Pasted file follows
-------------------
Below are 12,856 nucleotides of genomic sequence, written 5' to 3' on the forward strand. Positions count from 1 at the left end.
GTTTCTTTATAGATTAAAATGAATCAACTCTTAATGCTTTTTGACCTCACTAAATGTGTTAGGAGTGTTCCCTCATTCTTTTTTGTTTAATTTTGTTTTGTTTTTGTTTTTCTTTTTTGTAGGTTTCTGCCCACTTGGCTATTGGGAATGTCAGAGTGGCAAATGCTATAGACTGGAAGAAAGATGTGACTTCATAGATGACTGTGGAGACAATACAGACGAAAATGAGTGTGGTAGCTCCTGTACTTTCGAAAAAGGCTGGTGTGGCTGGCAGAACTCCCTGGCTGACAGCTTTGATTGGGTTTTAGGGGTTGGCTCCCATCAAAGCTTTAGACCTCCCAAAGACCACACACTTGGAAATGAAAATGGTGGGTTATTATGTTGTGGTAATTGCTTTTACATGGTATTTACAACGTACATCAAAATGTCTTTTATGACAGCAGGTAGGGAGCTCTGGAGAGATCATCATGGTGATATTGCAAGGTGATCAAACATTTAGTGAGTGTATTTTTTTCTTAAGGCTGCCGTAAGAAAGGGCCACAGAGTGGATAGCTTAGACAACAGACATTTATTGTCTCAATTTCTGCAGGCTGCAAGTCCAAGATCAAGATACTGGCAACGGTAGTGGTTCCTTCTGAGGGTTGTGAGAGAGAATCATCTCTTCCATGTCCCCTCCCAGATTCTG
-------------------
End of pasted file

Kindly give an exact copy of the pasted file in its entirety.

Below are 12,856 nucleotides of genomic sequence, written 5' to 3' on the forward strand. Positions count from 1 at the left end.
GTTTCTTTATAGATTAAAATGAATCAACTCTTAATGCTTTTTGACCTCACTAAATGTGTTAGGAGTGTTCCCTCATTCTTTTTTGTTTAATTTTGTTTTGTTTTTGTTTTTCTTTTTTGTAGGTTTCTGCCCACTTGGCTATTGGGAATGTCAGAGTGGCAAATGCTATAGACTGGAAGAAAGATGTGACTTCATAGATGACTGTGGAGACAATACAGACGAAAATGAGTGTGGTAGCTCCTGTACTTTCGAAAAAGGCTGGTGTGGCTGGCAGAACTCCCTGGCTGACAGCTTTGATTGGGTTTTAGGGGTTGGCTCCCATCAAAGCTTTAGACCTCCCAAAGACCACACACTTGGAAATGAAAATGGTGGGTTATTATGTTGTGGTAATTGCTTTTACATGGTATTTACAACGTACATCAAAATGTCTTTTATGACAGCAGGTAGGGAGCTCTGGAGAGATCATCATGGTGATATTGCAAGGTGATCAAACATTTAGTGAGTGTATTTTTTTCTTAAGGCTGCCGTAAGAAAGGGCCACAGAGTGGATAGCTTAGACAACAGACATTTATTGTCTCAATTTCTGCAGGCTGCAAGTCCAAGATCAAGATACTGGCAACGGTAGTGGTTCCTTCTGAGGGTTGTGAGAGAGAATCATCTCTTCCATGTCCCCTCCCAGATTCTG